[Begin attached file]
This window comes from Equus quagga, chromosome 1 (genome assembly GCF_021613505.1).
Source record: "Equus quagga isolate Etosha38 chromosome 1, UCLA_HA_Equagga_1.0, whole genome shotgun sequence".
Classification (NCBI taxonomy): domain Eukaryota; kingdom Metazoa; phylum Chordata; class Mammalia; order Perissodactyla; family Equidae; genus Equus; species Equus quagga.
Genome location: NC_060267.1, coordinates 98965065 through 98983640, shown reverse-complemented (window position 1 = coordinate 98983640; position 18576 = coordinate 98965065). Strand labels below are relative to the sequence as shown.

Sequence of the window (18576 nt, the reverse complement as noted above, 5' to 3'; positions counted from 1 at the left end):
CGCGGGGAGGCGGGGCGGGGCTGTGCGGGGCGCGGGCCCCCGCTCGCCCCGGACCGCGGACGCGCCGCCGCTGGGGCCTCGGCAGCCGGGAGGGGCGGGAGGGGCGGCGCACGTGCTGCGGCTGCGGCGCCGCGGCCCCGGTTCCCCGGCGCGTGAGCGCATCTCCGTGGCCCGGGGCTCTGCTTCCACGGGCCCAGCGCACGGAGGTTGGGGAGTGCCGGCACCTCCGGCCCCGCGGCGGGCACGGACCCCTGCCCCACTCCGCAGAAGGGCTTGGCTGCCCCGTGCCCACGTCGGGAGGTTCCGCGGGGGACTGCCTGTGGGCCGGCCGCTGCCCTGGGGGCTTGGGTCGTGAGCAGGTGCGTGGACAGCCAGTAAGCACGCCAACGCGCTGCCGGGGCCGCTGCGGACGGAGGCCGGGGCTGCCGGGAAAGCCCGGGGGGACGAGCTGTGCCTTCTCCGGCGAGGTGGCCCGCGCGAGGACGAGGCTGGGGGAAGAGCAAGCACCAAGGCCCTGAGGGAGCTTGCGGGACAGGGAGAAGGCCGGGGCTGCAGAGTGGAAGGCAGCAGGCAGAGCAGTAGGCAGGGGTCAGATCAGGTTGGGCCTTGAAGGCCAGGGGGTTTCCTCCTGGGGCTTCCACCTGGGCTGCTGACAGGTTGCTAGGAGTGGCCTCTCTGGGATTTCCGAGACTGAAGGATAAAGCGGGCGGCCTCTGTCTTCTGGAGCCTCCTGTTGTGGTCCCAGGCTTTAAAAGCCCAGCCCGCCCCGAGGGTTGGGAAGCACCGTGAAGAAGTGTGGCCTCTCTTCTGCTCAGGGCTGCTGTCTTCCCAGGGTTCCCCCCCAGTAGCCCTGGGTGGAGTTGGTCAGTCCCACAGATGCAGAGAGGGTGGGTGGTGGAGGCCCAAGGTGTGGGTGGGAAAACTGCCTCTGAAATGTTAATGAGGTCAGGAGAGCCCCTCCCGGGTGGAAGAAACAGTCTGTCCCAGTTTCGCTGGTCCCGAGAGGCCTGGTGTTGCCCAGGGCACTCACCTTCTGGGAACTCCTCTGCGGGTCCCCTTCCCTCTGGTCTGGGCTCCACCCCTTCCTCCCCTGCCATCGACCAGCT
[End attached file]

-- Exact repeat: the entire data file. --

This window comes from Equus quagga, chromosome 1 (genome assembly GCF_021613505.1).
Source record: "Equus quagga isolate Etosha38 chromosome 1, UCLA_HA_Equagga_1.0, whole genome shotgun sequence".
Classification (NCBI taxonomy): domain Eukaryota; kingdom Metazoa; phylum Chordata; class Mammalia; order Perissodactyla; family Equidae; genus Equus; species Equus quagga.
Genome location: NC_060267.1, coordinates 98965065 through 98983640, shown reverse-complemented (window position 1 = coordinate 98983640; position 18576 = coordinate 98965065). Strand labels below are relative to the sequence as shown.

Sequence of the window (18576 nt, the reverse complement as noted above, 5' to 3'; positions counted from 1 at the left end):
CGCGGGGAGGCGGGGCGGGGCTGTGCGGGGCGCGGGCCCCCGCTCGCCCCGGACCGCGGACGCGCCGCCGCTGGGGCCTCGGCAGCCGGGAGGGGCGGGAGGGGCGGCGCACGTGCTGCGGCTGCGGCGCCGCGGCCCCGGTTCCCCGGCGCGTGAGCGCATCTCCGTGGCCCGGGGCTCTGCTTCCACGGGCCCAGCGCACGGAGGTTGGGGAGTGCCGGCACCTCCGGCCCCGCGGCGGGCACGGACCCCTGCCCCACTCCGCAGAAGGGCTTGGCTGCCCCGTGCCCACGTCGGGAGGTTCCGCGGGGGACTGCCTGTGGGCCGGCCGCTGCCCTGGGGGCTTGGGTCGTGAGCAGGTGCGTGGACAGCCAGTAAGCACGCCAACGCGCTGCCGGGGCCGCTGCGGACGGAGGCCGGGGCTGCCGGGAAAGCCCGGGGGGACGAGCTGTGCCTTCTCCGGCGAGGTGGCCCGCGCGAGGACGAGGCTGGGGGAAGAGCAAGCACCAAGGCCCTGAGGGAGCTTGCGGGACAGGGAGAAGGCCGGGGCTGCAGAGTGGAAGGCAGCAGGCAGAGCAGTAGGCAGGGGTCAGATCAGGTTGGGCCTTGAAGGCCAGGGGGTTTCCTCCTGGGGCTTCCACCTGGGCTGCTGACAGGTTGCTAGGAGTGGCCTCTCTGGGATTTCCGAGACTGAAGGATAAAGCGGGCGGCCTCTGTCTTCTGGAGCCTCCTGTTGTGGTCCCAGGCTTTAAAAGCCCAGCCCGCCCCGAGGGTTGGGAAGCACCGTGAAGAAGTGTGGCCTCTCTTCTGCTCAGGGCTGCTGTCTTCCCAGGGTTCCCCCCCAGTAGCCCTGGGTGGAGTTGGTCAGTCCCACAGATGCAGAGAGGGTGGGTGGTGGAGGCCCAAGGTGTGGGTGGGAAAACTGCCTCTGAAATGTTAATGAGGTCAGGAGAGCCCCTCCCGGGTGGAAGAAACAGTCTGTCCCAGTTTCGCTGGTCCCGAGAGGCCTGGTGTTGCCCAGGGCACTCACCTTCTGGGAACTCCTCTGCGGGTCCCCTTCCCTCTGGTCTGGGCTCCACCCCTTCCTCCCCTGCCATCGACCAGCT